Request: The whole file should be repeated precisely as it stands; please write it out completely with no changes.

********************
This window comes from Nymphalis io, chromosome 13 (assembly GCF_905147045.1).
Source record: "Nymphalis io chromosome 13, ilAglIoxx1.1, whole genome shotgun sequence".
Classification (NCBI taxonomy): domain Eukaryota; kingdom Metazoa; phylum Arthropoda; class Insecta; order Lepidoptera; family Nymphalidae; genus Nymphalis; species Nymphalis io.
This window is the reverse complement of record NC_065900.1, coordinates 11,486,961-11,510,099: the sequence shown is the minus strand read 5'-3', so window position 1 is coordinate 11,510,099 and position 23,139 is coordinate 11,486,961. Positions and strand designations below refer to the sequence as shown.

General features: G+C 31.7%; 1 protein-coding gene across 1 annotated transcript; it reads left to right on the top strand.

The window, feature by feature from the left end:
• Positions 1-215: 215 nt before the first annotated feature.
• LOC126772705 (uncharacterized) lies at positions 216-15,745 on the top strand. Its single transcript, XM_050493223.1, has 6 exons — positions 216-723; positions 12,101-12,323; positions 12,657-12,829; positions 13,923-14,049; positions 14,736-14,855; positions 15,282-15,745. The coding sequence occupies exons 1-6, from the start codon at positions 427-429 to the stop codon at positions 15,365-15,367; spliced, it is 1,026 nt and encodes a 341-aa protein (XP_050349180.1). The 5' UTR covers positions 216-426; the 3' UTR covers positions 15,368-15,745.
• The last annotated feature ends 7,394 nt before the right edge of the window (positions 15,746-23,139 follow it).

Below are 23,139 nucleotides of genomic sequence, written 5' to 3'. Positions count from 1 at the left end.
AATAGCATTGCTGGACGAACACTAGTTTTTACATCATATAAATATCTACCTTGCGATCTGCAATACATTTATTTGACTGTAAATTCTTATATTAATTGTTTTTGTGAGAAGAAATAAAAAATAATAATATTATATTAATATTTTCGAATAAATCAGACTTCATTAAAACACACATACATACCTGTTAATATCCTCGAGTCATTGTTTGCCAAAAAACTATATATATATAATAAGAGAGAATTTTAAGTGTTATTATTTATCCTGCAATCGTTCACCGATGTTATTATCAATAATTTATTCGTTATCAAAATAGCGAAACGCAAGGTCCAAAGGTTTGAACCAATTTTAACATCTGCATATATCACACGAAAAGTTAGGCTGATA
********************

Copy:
This window comes from Nymphalis io, chromosome 13 (assembly GCF_905147045.1).
Source record: "Nymphalis io chromosome 13, ilAglIoxx1.1, whole genome shotgun sequence".
Classification (NCBI taxonomy): domain Eukaryota; kingdom Metazoa; phylum Arthropoda; class Insecta; order Lepidoptera; family Nymphalidae; genus Nymphalis; species Nymphalis io.
This window is the reverse complement of record NC_065900.1, coordinates 11,486,961-11,510,099: the sequence shown is the minus strand read 5'-3', so window position 1 is coordinate 11,510,099 and position 23,139 is coordinate 11,486,961. Positions and strand designations below refer to the sequence as shown.

General features: G+C 31.7%; 1 protein-coding gene across 1 annotated transcript; it reads left to right on the top strand.

The window, feature by feature from the left end:
• Positions 1-215: 215 nt before the first annotated feature.
• LOC126772705 (uncharacterized) lies at positions 216-15,745 on the top strand. Its single transcript, XM_050493223.1, has 6 exons — positions 216-723; positions 12,101-12,323; positions 12,657-12,829; positions 13,923-14,049; positions 14,736-14,855; positions 15,282-15,745. The coding sequence occupies exons 1-6, from the start codon at positions 427-429 to the stop codon at positions 15,365-15,367; spliced, it is 1,026 nt and encodes a 341-aa protein (XP_050349180.1). The 5' UTR covers positions 216-426; the 3' UTR covers positions 15,368-15,745.
• The last annotated feature ends 7,394 nt before the right edge of the window (positions 15,746-23,139 follow it).

Below are 23,139 nucleotides of genomic sequence, written 5' to 3'. Positions count from 1 at the left end.
AATAGCATTGCTGGACGAACACTAGTTTTTACATCATATAAATATCTACCTTGCGATCTGCAATACATTTATTTGACTGTAAATTCTTATATTAATTGTTTTTGTGAGAAGAAATAAAAAATAATAATATTATATTAATATTTTCGAATAAATCAGACTTCATTAAAACACACATACATACCTGTTAATATCCTCGAGTCATTGTTTGCCAAAAAACTATATATATATAATAAGAGAGAATTTTAAGTGTTATTATTTATCCTGCAATCGTTCACCGATGTTATTATCAATAATTTATTCGTTATCAAAATAGCGAAACGCAAGGTCCAAAGGTTTGAACCAATTTTAACATCTGCATATATCACACGAAAAGTTAGGCTGATA